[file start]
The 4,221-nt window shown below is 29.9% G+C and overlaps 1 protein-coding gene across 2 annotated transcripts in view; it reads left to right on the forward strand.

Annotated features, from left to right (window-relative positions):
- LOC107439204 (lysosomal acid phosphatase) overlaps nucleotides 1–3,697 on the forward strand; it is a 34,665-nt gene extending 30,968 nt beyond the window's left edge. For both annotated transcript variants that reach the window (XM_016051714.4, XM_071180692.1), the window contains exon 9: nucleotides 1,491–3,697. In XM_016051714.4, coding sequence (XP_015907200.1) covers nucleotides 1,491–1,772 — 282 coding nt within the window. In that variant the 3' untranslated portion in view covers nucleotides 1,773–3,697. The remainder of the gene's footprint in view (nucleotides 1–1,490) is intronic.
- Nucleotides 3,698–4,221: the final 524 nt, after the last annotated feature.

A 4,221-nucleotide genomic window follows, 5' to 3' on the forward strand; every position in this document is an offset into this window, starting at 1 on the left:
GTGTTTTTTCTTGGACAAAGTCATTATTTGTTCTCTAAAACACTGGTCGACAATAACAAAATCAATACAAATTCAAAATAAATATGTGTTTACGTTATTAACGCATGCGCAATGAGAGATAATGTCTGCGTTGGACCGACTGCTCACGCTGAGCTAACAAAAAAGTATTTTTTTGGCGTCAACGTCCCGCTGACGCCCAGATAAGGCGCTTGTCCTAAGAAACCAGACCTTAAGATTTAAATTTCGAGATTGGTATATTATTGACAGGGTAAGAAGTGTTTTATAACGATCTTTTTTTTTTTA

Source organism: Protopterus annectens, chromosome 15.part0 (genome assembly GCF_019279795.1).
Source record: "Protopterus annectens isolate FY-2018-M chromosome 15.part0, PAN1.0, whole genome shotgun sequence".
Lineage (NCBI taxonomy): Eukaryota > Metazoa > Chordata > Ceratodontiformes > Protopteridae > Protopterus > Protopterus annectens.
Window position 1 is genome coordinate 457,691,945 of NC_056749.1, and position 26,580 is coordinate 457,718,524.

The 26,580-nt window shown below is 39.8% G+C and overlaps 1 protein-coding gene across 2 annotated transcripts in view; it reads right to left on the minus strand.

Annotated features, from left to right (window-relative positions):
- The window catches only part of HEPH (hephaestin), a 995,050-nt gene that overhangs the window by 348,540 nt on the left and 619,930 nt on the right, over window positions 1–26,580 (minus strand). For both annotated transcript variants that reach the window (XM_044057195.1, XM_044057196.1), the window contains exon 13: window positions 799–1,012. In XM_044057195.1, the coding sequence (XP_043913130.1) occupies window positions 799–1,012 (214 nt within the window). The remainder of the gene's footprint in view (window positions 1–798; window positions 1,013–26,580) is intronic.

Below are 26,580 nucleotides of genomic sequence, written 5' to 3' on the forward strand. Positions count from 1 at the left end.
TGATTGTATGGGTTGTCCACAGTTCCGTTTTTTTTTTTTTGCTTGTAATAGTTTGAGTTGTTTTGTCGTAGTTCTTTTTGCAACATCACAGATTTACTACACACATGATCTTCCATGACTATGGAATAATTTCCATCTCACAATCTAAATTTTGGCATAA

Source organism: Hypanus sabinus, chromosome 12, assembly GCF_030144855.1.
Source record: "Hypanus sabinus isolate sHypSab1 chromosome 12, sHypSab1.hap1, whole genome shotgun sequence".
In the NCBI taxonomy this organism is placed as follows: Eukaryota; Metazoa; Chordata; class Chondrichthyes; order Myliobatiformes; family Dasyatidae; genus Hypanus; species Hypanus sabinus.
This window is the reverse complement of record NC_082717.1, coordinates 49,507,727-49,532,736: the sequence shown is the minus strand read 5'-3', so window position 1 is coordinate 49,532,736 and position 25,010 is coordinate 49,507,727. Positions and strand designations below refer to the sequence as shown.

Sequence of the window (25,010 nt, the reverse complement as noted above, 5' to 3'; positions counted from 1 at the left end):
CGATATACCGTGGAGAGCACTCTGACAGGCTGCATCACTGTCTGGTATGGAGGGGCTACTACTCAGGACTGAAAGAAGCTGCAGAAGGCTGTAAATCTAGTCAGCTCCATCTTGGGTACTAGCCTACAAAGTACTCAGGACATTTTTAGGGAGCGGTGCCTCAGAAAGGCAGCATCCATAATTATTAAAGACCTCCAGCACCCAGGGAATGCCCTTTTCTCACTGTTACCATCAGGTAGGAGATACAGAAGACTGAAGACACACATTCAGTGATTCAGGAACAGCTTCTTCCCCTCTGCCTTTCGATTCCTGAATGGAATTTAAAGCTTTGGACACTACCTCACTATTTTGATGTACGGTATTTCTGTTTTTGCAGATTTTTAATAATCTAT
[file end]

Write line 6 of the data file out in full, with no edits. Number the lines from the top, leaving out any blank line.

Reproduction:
GTGTTTTTTCTTGGACAAAGTCATTATTTGTTCTCTAAAACACTGGTCGACAATAACAAAATCAATACAAATTCAAAATAAATATGTGTTTACGTTATTAACGCATGCGCAATGAGAGATAATGTCTGCGTTGGACCGACTGCTCACGCTGAGCTAACAAAAAAGTATTTTTTTGGCGTCAACGTCCCGCTGACGCCCAGATAAGGCGCTTGTCCTAAGAAACCAGACCTTAAGATTTAAATTTCGAGATTGGTATATTATTGACAGGGTAAGAAGTGTTTTATAACGATCTTTTTTTTTTTA